Education groups are already looking ahead to a next round of legislation in Washington. A March 25 letter to senators from AASA, the School Superintendents Association, called on lawmakers in a future coronavirus “to ensure states do not use federal dollars to backfill cuts in state funding; and to ensure any future education technology funds flow through the already existing federal technology program for schools.”

There’s also a sense that more funding could be needed for programs addressing students’ welfare, such as child nutrition.

Show us your prom dresses

We all feel so bad for the young folks who will miss their proms and graduations. The Buffalo News got creative and featured some young women in the dresses they already bought but may never get to wear to prom.

The story also includes the voices of student athletes who are coming to realize that their athletic careers may be over. Here is a passage that touched me:

For some seniors, the possible end to high school sports is hard to deal with. That’s the case for Jack Bird. The City Honors senior, the first student from Buffalo Public Schools to commit to a Division I scholarship in lacrosse, will attend UMass Lowell in the fall. But he aspired to make the All-Western New York lacrosse team this spring.

“Every day I’ve been practicing in hopes of having a really good senior season,” Jack said. “I wanted to prove what Buffalo lacrosse is all about. We get overlooked a lot.”

There is a lot of opportunity for journalists of all platforms to give these students visibility.

It could be a “show us your prom dress” gallery.

It could be highlight reels and images of seniors who we will not get to watch finish their senior years.

How could you give valedictorians a way to deliver their graduation speeches if there is no graduation ceremony?

How to use LEGO to explain COVID-19

Connor James at WYMT-TV in Hazard, Kentucky, used LEGO to explain social-distancing and exponential spread. Sometimes simplistic and low budget explainers are the most effective.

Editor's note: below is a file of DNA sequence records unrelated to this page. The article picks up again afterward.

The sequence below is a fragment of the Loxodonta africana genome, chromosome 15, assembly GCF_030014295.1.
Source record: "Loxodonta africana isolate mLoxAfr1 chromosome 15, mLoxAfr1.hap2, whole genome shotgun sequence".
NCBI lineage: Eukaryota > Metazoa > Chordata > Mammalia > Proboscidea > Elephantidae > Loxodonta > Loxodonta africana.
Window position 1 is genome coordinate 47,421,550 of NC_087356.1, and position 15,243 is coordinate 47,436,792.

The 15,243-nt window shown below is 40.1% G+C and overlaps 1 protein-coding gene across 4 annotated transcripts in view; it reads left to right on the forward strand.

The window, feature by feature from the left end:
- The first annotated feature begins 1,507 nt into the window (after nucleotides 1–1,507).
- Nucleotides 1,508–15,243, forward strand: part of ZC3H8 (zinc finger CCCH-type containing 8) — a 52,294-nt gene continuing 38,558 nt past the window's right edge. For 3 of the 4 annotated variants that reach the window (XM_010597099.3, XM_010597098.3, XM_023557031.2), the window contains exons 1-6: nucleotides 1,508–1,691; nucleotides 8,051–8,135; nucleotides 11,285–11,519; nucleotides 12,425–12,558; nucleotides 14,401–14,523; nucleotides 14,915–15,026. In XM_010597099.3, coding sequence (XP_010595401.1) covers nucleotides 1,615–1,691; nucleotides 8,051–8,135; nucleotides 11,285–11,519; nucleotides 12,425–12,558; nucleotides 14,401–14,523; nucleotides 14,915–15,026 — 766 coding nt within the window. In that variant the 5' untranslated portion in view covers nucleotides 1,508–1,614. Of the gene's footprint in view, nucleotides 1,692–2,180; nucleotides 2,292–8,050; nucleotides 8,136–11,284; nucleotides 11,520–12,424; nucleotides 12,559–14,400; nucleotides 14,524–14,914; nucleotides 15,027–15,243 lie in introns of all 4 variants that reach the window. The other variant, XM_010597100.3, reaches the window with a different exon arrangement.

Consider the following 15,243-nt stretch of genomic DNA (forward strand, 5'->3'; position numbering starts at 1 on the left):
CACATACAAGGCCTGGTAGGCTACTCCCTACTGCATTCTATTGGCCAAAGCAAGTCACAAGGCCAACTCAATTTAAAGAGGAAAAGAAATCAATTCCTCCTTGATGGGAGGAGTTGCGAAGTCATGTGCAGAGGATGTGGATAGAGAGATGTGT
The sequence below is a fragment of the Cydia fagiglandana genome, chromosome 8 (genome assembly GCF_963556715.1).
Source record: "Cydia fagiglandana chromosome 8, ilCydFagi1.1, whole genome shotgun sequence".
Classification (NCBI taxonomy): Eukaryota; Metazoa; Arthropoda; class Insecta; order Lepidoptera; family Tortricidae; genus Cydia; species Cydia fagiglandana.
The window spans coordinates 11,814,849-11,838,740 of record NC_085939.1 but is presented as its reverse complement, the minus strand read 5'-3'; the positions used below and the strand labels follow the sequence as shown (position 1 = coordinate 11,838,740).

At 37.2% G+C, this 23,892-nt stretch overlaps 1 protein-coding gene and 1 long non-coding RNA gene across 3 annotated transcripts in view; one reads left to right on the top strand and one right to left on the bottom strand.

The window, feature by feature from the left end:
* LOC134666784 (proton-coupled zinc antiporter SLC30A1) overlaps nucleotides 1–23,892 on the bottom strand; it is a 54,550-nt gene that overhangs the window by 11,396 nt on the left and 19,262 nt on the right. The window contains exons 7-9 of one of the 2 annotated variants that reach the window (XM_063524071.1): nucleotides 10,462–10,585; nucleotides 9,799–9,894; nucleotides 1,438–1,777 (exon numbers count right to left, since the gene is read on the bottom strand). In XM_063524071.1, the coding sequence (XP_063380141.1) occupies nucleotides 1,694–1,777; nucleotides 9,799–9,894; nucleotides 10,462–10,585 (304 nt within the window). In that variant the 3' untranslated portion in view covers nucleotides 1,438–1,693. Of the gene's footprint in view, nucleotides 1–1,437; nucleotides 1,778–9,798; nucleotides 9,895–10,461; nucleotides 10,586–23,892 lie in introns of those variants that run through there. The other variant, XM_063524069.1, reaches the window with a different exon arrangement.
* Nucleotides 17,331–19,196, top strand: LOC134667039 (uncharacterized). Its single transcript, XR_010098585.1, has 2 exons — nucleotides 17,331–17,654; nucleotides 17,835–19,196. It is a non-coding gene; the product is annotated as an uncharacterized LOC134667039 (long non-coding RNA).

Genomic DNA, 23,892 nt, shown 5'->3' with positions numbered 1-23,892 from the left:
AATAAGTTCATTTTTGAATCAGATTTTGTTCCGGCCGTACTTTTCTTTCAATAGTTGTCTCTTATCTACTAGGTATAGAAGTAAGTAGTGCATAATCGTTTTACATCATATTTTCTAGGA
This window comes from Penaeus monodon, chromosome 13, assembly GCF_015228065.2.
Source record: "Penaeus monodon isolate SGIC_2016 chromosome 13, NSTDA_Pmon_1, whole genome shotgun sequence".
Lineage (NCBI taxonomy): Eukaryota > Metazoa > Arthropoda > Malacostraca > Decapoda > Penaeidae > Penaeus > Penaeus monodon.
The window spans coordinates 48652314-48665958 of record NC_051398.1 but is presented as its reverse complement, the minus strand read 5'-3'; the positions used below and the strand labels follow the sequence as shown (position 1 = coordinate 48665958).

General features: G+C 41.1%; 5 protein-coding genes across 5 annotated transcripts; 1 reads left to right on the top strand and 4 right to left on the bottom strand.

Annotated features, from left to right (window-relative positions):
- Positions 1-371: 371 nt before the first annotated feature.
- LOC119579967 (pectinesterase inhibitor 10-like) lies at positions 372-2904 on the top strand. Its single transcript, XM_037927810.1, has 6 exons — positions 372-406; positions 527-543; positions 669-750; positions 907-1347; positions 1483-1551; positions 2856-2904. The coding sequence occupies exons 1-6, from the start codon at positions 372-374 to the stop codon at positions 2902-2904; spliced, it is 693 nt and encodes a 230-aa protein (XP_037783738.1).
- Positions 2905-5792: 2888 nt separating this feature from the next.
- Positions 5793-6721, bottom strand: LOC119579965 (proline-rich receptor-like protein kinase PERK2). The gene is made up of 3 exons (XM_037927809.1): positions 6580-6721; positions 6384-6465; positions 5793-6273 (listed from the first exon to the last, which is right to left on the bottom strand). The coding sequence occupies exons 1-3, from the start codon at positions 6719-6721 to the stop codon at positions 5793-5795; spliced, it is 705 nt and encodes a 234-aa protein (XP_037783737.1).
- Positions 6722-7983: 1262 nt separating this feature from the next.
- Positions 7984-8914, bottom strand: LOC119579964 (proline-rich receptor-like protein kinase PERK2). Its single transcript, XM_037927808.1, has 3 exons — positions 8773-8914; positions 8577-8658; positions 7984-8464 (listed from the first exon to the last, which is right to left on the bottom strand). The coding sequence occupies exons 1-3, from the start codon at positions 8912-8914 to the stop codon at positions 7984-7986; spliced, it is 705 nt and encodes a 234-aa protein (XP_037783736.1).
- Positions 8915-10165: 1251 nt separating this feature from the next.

TV and radio stations help restaurants and food banks

WRAL-TV in Raleigh, North Carolina, is one of the most creative stations I know. They showed why I say such things with their special coverage of local restaurants. They gathered their coverage of restaurants in one database — and keep in mind these are not necessarily advertisers, they are just local businesses.

The station, along with its co-owned radio stations, raised a quarter of a million dollars to help out-of-work restaurant employees.

In Illinois, stations across the state are raising money to fill foodbanks.

The homeless need help

An order to stay at home doesn’t mean much when you have no home.

Advocates for the homeless in California are raising money to install handwashing stations at homeless camps.

How we work

My friends in radio, TV and multimedia have learned the skill of using a “boom mic.” Not many have audio tech like this these days, but this was common a couple of decades ago for network folks.

The single best “boom pole” I have seen was a Minnesota reporter who duct-taped a microphone to a hockey stick. Hey, in a pinch, it’s all good.

We’ll be back tomorrow with a new edition of Covering COVID-19. Sign up here to get it delivered right to your inbox.

Al Tompkins is senior faculty at Poynter. He can be reached at atompkins@poynter.org or on Twitter, @atompkins.

Correction: This article originally misquoted VTDigger as saying that two-thirds of Vermont’s education fund comes from sales tax, food and room taxes and the state lottery. It is actually one third. We apologize for the error.